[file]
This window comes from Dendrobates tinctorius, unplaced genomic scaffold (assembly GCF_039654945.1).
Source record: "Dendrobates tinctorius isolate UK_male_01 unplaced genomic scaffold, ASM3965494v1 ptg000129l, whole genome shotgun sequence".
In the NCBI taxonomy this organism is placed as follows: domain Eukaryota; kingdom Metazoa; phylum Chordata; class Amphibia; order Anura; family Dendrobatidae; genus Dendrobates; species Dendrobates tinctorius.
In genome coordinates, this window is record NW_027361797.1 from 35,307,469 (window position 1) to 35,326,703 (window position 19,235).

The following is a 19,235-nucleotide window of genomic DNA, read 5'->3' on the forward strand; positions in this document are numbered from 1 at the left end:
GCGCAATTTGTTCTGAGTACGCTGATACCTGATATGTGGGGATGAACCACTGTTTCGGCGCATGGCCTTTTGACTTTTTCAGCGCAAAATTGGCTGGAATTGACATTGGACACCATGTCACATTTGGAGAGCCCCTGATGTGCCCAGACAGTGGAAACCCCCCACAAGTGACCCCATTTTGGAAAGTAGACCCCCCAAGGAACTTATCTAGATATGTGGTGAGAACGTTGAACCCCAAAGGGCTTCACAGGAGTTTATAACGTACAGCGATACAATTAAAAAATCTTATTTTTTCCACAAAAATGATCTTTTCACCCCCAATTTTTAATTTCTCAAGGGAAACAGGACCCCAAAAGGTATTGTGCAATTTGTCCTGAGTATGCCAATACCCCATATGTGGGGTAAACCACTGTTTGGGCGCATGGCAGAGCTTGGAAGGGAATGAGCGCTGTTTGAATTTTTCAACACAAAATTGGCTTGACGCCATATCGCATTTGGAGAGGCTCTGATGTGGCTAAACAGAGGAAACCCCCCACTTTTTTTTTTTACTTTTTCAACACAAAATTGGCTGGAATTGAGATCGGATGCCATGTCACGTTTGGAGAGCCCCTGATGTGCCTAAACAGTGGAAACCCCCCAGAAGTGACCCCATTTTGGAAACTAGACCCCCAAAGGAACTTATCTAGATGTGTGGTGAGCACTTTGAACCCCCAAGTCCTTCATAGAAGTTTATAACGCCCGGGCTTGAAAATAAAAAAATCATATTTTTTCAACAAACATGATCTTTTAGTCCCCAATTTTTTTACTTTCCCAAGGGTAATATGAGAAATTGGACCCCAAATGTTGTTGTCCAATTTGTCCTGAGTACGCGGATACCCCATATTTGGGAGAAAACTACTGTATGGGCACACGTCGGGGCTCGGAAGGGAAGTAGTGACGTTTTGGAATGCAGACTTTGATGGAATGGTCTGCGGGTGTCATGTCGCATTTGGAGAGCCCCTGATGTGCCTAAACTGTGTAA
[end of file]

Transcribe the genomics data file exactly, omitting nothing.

This window comes from Dendrobates tinctorius, unplaced genomic scaffold (assembly GCF_039654945.1).
Source record: "Dendrobates tinctorius isolate UK_male_01 unplaced genomic scaffold, ASM3965494v1 ptg000129l, whole genome shotgun sequence".
In the NCBI taxonomy this organism is placed as follows: domain Eukaryota; kingdom Metazoa; phylum Chordata; class Amphibia; order Anura; family Dendrobatidae; genus Dendrobates; species Dendrobates tinctorius.
In genome coordinates, this window is record NW_027361797.1 from 35,307,469 (window position 1) to 35,326,703 (window position 19,235).

The following is a 19,235-nucleotide window of genomic DNA, read 5'->3' on the forward strand; positions in this document are numbered from 1 at the left end:
GCGCAATTTGTTCTGAGTACGCTGATACCTGATATGTGGGGATGAACCACTGTTTCGGCGCATGGCCTTTTGACTTTTTCAGCGCAAAATTGGCTGGAATTGACATTGGACACCATGTCACATTTGGAGAGCCCCTGATGTGCCCAGACAGTGGAAACCCCCCACAAGTGACCCCATTTTGGAAAGTAGACCCCCCAAGGAACTTATCTAGATATGTGGTGAGAACGTTGAACCCCAAAGGGCTTCACAGGAGTTTATAACGTACAGCGATACAATTAAAAAATCTTATTTTTTCCACAAAAATGATCTTTTCACCCCCAATTTTTAATTTCTCAAGGGAAACAGGACCCCAAAAGGTATTGTGCAATTTGTCCTGAGTATGCCAATACCCCATATGTGGGGTAAACCACTGTTTGGGCGCATGGCAGAGCTTGGAAGGGAATGAGCGCTGTTTGAATTTTTCAACACAAAATTGGCTTGACGCCATATCGCATTTGGAGAGGCTCTGATGTGGCTAAACAGAGGAAACCCCCCACTTTTTTTTTTTACTTTTTCAACACAAAATTGGCTGGAATTGAGATCGGATGCCATGTCACGTTTGGAGAGCCCCTGATGTGCCTAAACAGTGGAAACCCCCCAGAAGTGACCCCATTTTGGAAACTAGACCCCCAAAGGAACTTATCTAGATGTGTGGTGAGCACTTTGAACCCCCAAGTCCTTCATAGAAGTTTATAACGCCCGGGCTTGAAAATAAAAAAATCATATTTTTTCAACAAACATGATCTTTTAGTCCCCAATTTTTTTACTTTCCCAAGGGTAATATGAGAAATTGGACCCCAAATGTTGTTGTCCAATTTGTCCTGAGTACGCGGATACCCCATATTTGGGAGAAAACTACTGTATGGGCACACGTCGGGGCTCGGAAGGGAAGTAGTGACGTTTTGGAATGCAGACTTTGATGGAATGGTCTGCGGGTGTCATGTCGCATTTGGAGAGCCCCTGATGTGCCTAAACTGTGTAA